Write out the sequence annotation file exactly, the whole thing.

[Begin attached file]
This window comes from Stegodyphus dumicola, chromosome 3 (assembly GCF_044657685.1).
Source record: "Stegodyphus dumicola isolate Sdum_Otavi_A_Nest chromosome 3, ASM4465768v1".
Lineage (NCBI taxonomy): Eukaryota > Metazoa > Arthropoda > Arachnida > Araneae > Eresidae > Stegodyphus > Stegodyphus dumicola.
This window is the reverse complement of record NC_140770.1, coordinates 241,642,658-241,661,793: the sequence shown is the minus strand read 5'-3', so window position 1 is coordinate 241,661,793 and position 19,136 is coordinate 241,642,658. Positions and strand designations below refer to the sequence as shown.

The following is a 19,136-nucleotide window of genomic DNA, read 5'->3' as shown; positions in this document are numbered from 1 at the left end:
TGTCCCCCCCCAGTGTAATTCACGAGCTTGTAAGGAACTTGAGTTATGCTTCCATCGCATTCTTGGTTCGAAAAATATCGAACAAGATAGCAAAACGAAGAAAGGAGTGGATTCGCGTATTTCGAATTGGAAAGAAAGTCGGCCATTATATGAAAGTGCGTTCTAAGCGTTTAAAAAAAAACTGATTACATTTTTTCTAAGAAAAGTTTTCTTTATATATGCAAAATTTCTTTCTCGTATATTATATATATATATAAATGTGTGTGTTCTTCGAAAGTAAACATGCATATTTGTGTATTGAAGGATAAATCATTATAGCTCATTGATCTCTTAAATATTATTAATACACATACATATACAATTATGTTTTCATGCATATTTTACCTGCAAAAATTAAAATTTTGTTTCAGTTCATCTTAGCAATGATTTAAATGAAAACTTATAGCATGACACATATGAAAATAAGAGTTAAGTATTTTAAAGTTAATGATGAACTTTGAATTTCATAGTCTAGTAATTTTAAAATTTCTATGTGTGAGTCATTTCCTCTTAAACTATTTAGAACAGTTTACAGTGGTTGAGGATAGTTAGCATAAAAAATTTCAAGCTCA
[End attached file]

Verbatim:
This window comes from Stegodyphus dumicola, chromosome 3 (assembly GCF_044657685.1).
Source record: "Stegodyphus dumicola isolate Sdum_Otavi_A_Nest chromosome 3, ASM4465768v1".
Lineage (NCBI taxonomy): Eukaryota > Metazoa > Arthropoda > Arachnida > Araneae > Eresidae > Stegodyphus > Stegodyphus dumicola.
This window is the reverse complement of record NC_140770.1, coordinates 241,642,658-241,661,793: the sequence shown is the minus strand read 5'-3', so window position 1 is coordinate 241,661,793 and position 19,136 is coordinate 241,642,658. Positions and strand designations below refer to the sequence as shown.

The following is a 19,136-nucleotide window of genomic DNA, read 5'->3' as shown; positions in this document are numbered from 1 at the left end:
TGTCCCCCCCCAGTGTAATTCACGAGCTTGTAAGGAACTTGAGTTATGCTTCCATCGCATTCTTGGTTCGAAAAATATCGAACAAGATAGCAAAACGAAGAAAGGAGTGGATTCGCGTATTTCGAATTGGAAAGAAAGTCGGCCATTATATGAAAGTGCGTTCTAAGCGTTTAAAAAAAAACTGATTACATTTTTTCTAAGAAAAGTTTTCTTTATATATGCAAAATTTCTTTCTCGTATATTATATATATATATAAATGTGTGTGTTCTTCGAAAGTAAACATGCATATTTGTGTATTGAAGGATAAATCATTATAGCTCATTGATCTCTTAAATATTATTAATACACATACATATACAATTATGTTTTCATGCATATTTTACCTGCAAAAATTAAAATTTTGTTTCAGTTCATCTTAGCAATGATTTAAATGAAAACTTATAGCATGACACATATGAAAATAAGAGTTAAGTATTTTAAAGTTAATGATGAACTTTGAATTTCATAGTCTAGTAATTTTAAAATTTCTATGTGTGAGTCATTTCCTCTTAAACTATTTAGAACAGTTTACAGTGGTTGAGGATAGTTAGCATAAAAAATTTCAAGCTCA